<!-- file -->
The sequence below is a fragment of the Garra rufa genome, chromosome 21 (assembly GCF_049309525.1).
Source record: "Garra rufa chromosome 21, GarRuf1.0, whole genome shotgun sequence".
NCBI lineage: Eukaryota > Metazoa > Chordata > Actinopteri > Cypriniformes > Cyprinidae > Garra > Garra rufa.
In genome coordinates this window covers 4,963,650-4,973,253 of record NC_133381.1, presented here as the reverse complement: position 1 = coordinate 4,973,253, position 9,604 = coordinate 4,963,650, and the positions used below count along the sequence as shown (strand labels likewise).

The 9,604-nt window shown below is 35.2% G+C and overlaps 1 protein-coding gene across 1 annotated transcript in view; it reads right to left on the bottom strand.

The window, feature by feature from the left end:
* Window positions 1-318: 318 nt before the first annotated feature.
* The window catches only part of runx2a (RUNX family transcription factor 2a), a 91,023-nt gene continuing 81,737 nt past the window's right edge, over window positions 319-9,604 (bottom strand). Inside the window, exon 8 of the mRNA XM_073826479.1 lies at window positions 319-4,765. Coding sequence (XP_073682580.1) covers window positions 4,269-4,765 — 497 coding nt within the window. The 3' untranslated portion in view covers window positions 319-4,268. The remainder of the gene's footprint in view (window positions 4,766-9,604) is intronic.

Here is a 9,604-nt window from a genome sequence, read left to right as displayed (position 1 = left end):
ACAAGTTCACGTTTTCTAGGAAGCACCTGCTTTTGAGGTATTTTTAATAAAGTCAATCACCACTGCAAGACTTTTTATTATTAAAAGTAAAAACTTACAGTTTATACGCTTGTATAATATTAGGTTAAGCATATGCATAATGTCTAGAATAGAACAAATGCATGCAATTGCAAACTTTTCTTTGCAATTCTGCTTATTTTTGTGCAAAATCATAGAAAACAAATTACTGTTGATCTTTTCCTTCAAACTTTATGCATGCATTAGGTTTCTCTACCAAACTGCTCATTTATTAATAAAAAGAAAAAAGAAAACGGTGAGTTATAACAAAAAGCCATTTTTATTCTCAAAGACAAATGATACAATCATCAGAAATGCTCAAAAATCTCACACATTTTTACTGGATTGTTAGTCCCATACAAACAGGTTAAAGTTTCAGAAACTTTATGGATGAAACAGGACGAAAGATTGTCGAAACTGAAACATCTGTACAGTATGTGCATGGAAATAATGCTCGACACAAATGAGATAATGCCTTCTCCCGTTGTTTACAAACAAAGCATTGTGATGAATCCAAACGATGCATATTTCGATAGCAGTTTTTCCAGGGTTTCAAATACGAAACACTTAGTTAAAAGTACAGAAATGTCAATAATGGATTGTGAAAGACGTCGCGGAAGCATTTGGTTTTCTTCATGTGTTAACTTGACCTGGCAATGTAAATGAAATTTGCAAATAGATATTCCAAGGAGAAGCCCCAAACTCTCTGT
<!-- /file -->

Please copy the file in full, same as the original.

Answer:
The sequence below is a fragment of the Garra rufa genome, chromosome 21 (assembly GCF_049309525.1).
Source record: "Garra rufa chromosome 21, GarRuf1.0, whole genome shotgun sequence".
NCBI lineage: Eukaryota > Metazoa > Chordata > Actinopteri > Cypriniformes > Cyprinidae > Garra > Garra rufa.
In genome coordinates this window covers 4,963,650-4,973,253 of record NC_133381.1, presented here as the reverse complement: position 1 = coordinate 4,973,253, position 9,604 = coordinate 4,963,650, and the positions used below count along the sequence as shown (strand labels likewise).

The 9,604-nt window shown below is 35.2% G+C and overlaps 1 protein-coding gene across 1 annotated transcript in view; it reads right to left on the bottom strand.

The window, feature by feature from the left end:
* Window positions 1-318: 318 nt before the first annotated feature.
* The window catches only part of runx2a (RUNX family transcription factor 2a), a 91,023-nt gene continuing 81,737 nt past the window's right edge, over window positions 319-9,604 (bottom strand). Inside the window, exon 8 of the mRNA XM_073826479.1 lies at window positions 319-4,765. Coding sequence (XP_073682580.1) covers window positions 4,269-4,765 — 497 coding nt within the window. The 3' untranslated portion in view covers window positions 319-4,268. The remainder of the gene's footprint in view (window positions 4,766-9,604) is intronic.

Here is a 9,604-nt window from a genome sequence, read left to right as displayed (position 1 = left end):
ACAAGTTCACGTTTTCTAGGAAGCACCTGCTTTTGAGGTATTTTTAATAAAGTCAATCACCACTGCAAGACTTTTTATTATTAAAAGTAAAAACTTACAGTTTATACGCTTGTATAATATTAGGTTAAGCATATGCATAATGTCTAGAATAGAACAAATGCATGCAATTGCAAACTTTTCTTTGCAATTCTGCTTATTTTTGTGCAAAATCATAGAAAACAAATTACTGTTGATCTTTTCCTTCAAACTTTATGCATGCATTAGGTTTCTCTACCAAACTGCTCATTTATTAATAAAAAGAAAAAAGAAAACGGTGAGTTATAACAAAAAGCCATTTTTATTCTCAAAGACAAATGATACAATCATCAGAAATGCTCAAAAATCTCACACATTTTTACTGGATTGTTAGTCCCATACAAACAGGTTAAAGTTTCAGAAACTTTATGGATGAAACAGGACGAAAGATTGTCGAAACTGAAACATCTGTACAGTATGTGCATGGAAATAATGCTCGACACAAATGAGATAATGCCTTCTCCCGTTGTTTACAAACAAAGCATTGTGATGAATCCAAACGATGCATATTTCGATAGCAGTTTTTCCAGGGTTTCAAATACGAAACACTTAGTTAAAAGTACAGAAATGTCAATAATGGATTGTGAAAGACGTCGCGGAAGCATTTGGTTTTCTTCATGTGTTAACTTGACCTGGCAATGTAAATGAAATTTGCAAATAGATATTCCAAGGAGAAGCCCCAAACTCTCTGT